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Is There Market Discipline for New Zealand Non-Bank Financial Institutions?

Is There Market Discipline for New Zealand Non-Bank Financial Institutions?

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Is There Market Discipline for New Zealand Non-Bank Financial Institutions?

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  1. Is There Market Discipline for New Zealand Non-Bank Financial Institutions? Slides prepared by Kurt Hess, University of Waikato Management SchoolHamilton, New Zealand

  2. Motivation Market Discipline with Basel II conceptual framework New Zealand Non-Bank Financial Institutions (NBFIs) Research Questions, Data & Methodology Interpretation / Conclusions Market Discipline NZ NBFIs Kurt Hess, WMS

  3. Motivation • Regulations / supervisory regimes struggle to keep pace with financial innovation in the market place. • Regulators / supervisors of financial systems (in particular banks) look at mechanism of market discipline to complement their supervisory system.(e.g. embodied in Basel II Accord) Kurt Hess, WMS

  4. Motivation • Sector of New Zealand NBFI provides an almost perfect “lab case” to study effects of market discipline because of the absence of impediments to the actions/effects of market discipline. • Such impediments in banking systems include moral hazard problems (too big to fail), implicit guarantees etc. Kurt Hess, WMS

  5. Market Discipline & Basel II Basel on the Rhine RiverRetrieved from 21 September 2004 Kurt Hess, WMS

  6. Basel II Pillars • Pillar 1: • Minimum capital requirements • Pillar 2: • A supervisory review process • Pillar 3: • Market discipline (risk disclosure) Kurt Hess, WMS

  7. Market Discipline under Basel II • Part 4: The Third Pillar – Market Discipline, pgs. 175-190 • Section I:General considerations, p. 175-177 • Section II:The disclosure requirements, to p. 190 • contains 13 tables itemizing the detailed disclosure requirements Kurt Hess, WMS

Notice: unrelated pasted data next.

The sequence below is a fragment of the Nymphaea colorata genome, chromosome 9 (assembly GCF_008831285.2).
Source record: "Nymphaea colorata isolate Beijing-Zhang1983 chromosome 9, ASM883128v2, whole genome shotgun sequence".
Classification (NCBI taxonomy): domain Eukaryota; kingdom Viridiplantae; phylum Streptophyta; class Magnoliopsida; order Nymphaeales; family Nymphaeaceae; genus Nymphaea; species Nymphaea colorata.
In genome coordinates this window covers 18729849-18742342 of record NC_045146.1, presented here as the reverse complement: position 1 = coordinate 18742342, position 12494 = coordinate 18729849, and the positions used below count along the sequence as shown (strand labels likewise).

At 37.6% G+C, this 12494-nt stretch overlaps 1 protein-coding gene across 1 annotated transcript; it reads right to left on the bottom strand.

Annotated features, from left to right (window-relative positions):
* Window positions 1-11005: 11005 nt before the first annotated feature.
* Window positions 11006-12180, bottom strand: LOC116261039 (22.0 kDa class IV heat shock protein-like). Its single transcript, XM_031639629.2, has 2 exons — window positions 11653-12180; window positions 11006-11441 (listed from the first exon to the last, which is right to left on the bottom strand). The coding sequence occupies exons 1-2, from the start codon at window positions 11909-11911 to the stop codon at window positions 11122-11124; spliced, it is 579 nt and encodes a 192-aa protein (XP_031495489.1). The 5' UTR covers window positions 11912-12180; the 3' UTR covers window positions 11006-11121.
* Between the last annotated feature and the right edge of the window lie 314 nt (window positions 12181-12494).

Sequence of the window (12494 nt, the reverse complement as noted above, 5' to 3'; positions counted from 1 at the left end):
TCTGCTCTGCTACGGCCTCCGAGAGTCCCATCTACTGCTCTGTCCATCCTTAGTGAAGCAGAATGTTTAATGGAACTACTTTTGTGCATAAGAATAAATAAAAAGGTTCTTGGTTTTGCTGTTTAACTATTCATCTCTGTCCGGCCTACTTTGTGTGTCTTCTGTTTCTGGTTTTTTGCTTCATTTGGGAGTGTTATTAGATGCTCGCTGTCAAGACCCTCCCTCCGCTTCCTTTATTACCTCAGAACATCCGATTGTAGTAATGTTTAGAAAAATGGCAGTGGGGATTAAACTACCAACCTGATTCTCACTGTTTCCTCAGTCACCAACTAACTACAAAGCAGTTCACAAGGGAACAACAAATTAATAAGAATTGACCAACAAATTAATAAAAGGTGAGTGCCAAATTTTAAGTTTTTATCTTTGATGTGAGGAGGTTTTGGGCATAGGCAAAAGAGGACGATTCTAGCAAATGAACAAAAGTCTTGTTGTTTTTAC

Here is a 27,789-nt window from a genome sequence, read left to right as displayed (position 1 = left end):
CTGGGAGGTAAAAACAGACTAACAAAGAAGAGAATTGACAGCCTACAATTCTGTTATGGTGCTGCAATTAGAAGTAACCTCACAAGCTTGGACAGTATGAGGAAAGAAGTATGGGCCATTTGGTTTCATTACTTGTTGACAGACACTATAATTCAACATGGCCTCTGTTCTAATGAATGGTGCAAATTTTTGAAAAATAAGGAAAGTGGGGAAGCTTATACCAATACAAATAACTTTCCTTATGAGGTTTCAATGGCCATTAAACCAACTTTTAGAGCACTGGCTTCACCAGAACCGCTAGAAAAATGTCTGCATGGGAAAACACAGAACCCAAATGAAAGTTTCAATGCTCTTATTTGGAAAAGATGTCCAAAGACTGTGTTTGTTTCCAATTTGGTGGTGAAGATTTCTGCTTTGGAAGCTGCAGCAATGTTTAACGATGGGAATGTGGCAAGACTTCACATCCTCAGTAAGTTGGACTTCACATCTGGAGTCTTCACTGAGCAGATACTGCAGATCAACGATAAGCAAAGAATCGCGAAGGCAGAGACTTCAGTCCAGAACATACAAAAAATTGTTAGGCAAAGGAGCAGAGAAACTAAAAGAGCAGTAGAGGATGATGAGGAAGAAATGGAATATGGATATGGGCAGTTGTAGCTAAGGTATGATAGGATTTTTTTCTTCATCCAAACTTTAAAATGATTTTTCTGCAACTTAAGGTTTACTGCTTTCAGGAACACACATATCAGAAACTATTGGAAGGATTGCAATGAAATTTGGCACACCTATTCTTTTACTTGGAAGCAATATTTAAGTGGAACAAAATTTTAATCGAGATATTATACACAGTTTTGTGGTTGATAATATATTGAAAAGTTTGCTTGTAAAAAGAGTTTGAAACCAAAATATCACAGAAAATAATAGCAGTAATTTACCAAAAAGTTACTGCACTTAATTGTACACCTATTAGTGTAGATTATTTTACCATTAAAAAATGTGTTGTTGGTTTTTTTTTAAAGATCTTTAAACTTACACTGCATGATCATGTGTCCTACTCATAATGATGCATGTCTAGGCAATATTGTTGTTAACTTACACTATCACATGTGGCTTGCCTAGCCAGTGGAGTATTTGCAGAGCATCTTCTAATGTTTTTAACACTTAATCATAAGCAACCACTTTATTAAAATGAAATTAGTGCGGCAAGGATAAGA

8. Market Discipline under Basel II • Pillar 3 under Basel does not represent a holistic view of market discipline • purely disclosure based focus • does not look at / include other measures to strengthen effects of market discipline in a comprehensive sense, e.g. observers must also be able to value the information / to impose a cost on the bank that releases negative information. Kurt Hess, WMS

  9. Market Discipline under Basel II Pages in New Basel Capital Accord (issued June 2004) Kurt Hess, WMS

  10. Pro Memoria: Calculation Capital Requirements under Basel II Unchanged Total Capital Credit Risk + Market Risk + Operational Risk  8% (Could be set higher under pillar 2) Significantly Refined Relatively Unchanged New Source: slide inspired by PWC presentation slide retrieved 27/7/2005 from , Kurt Hess, WMS

  11. Page Analysis Basel Accords (Analysis not to be taken too seriously) Page number of accord has increased by a factor of almost 8 (1988 vs. 2004).Where will we end up with future revisions? Kurt Hess, WMS

  12. Page Analysis Basel Accords (Analysis not to be taken too seriously) Kurt Hess, WMS

  13. Market DisciplineConceptual Framework Market discipline acts in two distinctive components: • Recognition / monitoring phase • Control / influencing phase The following simplified conceptual framework is inspired by Bliss & Flannery(2000), Flannery&Nikolova(2003), Hamalainen et al. (2005) Kurt Hess, WMS